The mother establishes with the fetus a special interaction in pregnancy allowing his normal survival in spite of the different HLA antigens. The main factors contributing to these favourable conditions for the fetus are an efficient local immunosuppression and the formation of a protective barrier between the mother and the fetus. A number of substances are responsible for the local immunosuppression and include cytokines, prostaglandins, hormones as well as various other proteins of pregnancy. In addition, cytokines produced by TH2 lymphocytes seem to be predominant with respect to those of TH1 cells. An effective protection is provided by the trophoblast layer, which not only forms a physical barrier between the mother and the fetus but evades the immune attack of the mother by expressing inhibitory molecules of the complement system and by down regulating the expression of HLA antigens. Data obtained from murine models and clinical observation in pathological pregnancies suggest that an abnormal immune response of the mother against the feto-placental unit may be responsible for the occurrence of recurrent spontaneous abortions. This is proved by the ability of the partner's lymphocytes administered to females in the mouse model prior to mating to reduce the incidence of abortions. Unfortunately, similar treatment in women with recurrent abortion does not appear to be very effective.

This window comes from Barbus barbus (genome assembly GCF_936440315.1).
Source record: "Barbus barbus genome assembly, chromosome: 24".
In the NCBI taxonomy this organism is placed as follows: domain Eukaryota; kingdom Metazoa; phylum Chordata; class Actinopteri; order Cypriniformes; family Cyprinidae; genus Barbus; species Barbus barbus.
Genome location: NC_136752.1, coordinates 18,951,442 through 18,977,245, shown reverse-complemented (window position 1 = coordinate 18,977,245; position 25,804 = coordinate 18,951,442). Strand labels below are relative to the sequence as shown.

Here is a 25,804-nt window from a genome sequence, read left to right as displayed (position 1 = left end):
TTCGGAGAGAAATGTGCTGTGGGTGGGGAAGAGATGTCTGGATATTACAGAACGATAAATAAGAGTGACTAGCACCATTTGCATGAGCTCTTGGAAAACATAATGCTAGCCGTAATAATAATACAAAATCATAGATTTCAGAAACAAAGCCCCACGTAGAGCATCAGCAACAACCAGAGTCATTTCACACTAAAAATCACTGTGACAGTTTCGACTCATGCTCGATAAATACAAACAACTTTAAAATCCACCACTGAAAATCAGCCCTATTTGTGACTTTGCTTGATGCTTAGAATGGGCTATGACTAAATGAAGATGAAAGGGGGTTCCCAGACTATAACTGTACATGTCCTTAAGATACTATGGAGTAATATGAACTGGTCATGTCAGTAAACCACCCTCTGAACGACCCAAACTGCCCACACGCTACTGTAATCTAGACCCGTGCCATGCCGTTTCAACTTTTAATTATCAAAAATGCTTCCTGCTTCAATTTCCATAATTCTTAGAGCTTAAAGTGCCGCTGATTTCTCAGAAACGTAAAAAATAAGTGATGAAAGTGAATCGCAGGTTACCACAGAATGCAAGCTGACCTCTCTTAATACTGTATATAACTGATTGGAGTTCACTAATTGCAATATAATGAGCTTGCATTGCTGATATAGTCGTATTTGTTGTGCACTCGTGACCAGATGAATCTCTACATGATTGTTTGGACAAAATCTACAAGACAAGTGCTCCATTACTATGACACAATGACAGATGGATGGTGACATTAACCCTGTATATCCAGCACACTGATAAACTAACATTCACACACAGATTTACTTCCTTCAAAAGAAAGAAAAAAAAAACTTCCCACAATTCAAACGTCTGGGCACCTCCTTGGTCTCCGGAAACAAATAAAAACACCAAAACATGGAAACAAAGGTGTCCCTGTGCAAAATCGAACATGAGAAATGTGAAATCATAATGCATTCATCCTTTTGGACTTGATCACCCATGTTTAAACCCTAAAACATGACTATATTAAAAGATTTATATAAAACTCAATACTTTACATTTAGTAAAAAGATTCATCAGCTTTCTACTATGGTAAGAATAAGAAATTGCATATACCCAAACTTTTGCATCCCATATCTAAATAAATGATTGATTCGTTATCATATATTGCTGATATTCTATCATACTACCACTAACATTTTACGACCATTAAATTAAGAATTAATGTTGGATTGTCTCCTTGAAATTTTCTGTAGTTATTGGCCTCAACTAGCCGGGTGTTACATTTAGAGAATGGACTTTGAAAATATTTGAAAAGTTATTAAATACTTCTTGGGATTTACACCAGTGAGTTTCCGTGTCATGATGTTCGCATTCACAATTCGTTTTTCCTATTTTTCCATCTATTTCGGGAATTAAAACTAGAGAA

|Translated title of the contribution||Fetal-maternal immune interaction in pregnancy|
|Number of pages||9|
|Journal||Recenti Progressi in Medicina|
|Publication status||Published - Sep 1997|
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